“America seems filled with violent people who like causing people pain but hate when those people tell them that pain hurts.”
Kiese Laymon is perhaps the most prolific and controversial professor to have ever led a classroom at the University of Mississippi. Though he has recently left UM for Rice University, the talent, passion, forgiveness and fury behind his words and guiding his curriculum continue to send waves throughout our community. Now, his works are part of a deluge of book bannings and censorship sweeping through America’s schools. From Wentzville, Missouri, to Goddard, Kansas, Laymon’s searing Mississippi memoir “Heavy” is being removed from school libraries for “inappropriate content” and “offensive language.”
These immensely regrettable acts of censorship occurred just days before the Mississippi Free Press reported that Ridgeland, Mississippi, Mayor Gene McGee is withholding $110,000 of public funding from the Madison County Library System until they remove “LGBTQ+ materials” from their collection. Johnson claims that so-called “homosexual materials” offend his religious beliefs and should be thus inaccessible to the citizens of Madison County. Most recently, a Tennessee school district banned “Maus,” a comic book about the Holocaust on International Holocaust Remembrance Day.
Whether the excuse is objectionable language or theological doctrine, the true reasoning behind recent censorship efforts remains the same. Certainly, school board members are not offended by all curse words in daily life, as they would be hard-pressed to find any media completely free of foul language. The real discomfort lies not within the words being used in “Heavy,” but in the meaning behind them. Books like “Heavy” and “Maus,” or those written about the LGBTQ+ experience, force us to confront present and historical injustice. It is impossible to read “Heavy” without recognizing the great harm white supremacy and all of its manifestations have wreaked on the people of Mississippi. Anyone who comes away from the memoir less than incensed has fundamentally misunderstood Laymon’s message.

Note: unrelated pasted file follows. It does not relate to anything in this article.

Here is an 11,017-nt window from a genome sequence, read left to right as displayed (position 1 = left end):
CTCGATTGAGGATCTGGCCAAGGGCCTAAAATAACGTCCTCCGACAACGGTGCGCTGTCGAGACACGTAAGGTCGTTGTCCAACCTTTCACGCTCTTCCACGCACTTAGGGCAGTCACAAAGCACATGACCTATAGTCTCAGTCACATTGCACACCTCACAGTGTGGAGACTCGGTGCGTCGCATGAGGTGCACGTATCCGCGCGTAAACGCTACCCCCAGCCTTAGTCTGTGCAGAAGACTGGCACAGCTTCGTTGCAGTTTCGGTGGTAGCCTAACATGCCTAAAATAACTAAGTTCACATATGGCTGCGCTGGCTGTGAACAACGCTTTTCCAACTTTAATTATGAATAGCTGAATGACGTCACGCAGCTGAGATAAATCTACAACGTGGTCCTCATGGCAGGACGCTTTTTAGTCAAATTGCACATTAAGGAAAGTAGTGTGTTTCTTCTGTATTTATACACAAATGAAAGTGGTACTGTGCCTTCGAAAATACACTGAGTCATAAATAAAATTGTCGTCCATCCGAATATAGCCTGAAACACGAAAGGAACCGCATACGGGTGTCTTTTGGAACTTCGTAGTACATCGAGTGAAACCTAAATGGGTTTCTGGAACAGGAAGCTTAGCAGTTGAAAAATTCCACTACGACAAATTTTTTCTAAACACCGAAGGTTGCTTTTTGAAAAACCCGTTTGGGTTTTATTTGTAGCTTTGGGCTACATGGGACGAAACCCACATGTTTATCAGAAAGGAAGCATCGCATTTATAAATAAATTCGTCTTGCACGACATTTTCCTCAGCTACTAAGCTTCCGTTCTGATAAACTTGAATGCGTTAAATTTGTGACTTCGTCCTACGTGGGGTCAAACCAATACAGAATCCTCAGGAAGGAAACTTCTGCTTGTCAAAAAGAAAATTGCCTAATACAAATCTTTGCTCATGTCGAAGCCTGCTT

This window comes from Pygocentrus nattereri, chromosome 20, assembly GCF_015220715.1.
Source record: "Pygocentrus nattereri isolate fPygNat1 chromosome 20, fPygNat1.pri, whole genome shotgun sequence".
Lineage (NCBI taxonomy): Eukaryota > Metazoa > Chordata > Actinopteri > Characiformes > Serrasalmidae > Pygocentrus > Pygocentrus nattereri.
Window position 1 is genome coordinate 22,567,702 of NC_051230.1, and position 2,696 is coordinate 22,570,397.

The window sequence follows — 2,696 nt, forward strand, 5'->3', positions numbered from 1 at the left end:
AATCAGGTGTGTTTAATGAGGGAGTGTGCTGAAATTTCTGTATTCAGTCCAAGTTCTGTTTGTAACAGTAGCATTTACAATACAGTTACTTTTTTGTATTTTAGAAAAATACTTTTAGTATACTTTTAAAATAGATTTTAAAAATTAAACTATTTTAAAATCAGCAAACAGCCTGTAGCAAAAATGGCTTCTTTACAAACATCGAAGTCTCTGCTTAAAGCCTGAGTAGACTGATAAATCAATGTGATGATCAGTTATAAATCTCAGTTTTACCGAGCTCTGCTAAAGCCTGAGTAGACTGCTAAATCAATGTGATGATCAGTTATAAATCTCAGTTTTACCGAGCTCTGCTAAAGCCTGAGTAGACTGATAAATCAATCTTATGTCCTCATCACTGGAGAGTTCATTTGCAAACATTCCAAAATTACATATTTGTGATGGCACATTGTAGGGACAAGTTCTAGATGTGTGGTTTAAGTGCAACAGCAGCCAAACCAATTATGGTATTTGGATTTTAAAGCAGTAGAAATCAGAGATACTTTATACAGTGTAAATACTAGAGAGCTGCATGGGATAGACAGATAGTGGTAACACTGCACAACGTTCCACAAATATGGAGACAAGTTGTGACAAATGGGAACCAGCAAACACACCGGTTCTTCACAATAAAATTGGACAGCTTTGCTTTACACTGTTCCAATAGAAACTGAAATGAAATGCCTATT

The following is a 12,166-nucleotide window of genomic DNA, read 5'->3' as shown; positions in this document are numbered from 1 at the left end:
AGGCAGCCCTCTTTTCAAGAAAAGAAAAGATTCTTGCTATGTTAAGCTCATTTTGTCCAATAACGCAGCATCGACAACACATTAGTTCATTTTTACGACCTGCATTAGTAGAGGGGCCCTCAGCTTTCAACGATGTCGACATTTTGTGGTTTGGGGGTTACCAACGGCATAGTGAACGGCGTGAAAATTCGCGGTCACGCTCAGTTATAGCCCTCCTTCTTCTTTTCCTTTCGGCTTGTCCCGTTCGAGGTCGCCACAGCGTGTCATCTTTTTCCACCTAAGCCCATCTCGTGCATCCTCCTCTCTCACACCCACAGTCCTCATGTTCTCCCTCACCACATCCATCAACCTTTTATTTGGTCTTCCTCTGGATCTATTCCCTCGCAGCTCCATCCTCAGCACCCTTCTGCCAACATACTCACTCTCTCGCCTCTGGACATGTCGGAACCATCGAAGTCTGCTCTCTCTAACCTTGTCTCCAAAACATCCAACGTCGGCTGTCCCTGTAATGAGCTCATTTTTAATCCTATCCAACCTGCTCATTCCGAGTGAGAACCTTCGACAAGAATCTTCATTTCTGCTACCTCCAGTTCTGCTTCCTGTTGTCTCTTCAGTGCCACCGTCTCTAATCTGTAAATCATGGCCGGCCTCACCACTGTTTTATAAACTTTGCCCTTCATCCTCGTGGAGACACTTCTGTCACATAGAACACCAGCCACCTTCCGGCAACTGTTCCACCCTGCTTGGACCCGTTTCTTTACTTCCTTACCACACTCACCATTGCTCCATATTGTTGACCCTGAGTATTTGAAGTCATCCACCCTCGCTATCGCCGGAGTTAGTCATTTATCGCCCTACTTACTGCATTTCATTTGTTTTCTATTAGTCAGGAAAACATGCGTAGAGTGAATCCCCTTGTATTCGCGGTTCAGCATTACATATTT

“Heavy” forces us to look right at the hard realities of growing up Black in Mississippi. When these school boards took it off the shelf, they clearly stated that they would rather protect children from unpleasant media rather than unpleasant experiences. How much easier our lives become, how much more complacent we can be when inequity and violence are out of sight and mind. These book bannings in Missouri, Kansas, Tennessee and Mississippi constitute a siphoning off of class, of race, of any form of difference from our national discourse. It was never about the curse words or the “sexual content.” It was always about placating white America or straight America or any other majority that refuses to take responsibility for the pain it has caused to marginalized groups. In the case of “Heavy,” it is the intersection of the prioritization of white feelings above education and an inability to grapple with any media that does not place white people as its primary audience. Beyond the symbolism, it is simply depriving children of access to extraordinary literature.
Mayor McGee may claim that his unconstitutional acts are an expression of his faith, but they are in reality a show of cowardice. McGee and members of school boards from Kansas to Tennessee know that literature forces us to confront the problems in our communities with the radical honesty that Laymon so often writes about. This confrontation can be uncomfortable, it can be awkward, it can be painful, it can even be heavy; but it is always necessary.
Katherine Broten is a junior majoring in economics and public policy leadership from Farmington, New Mexico.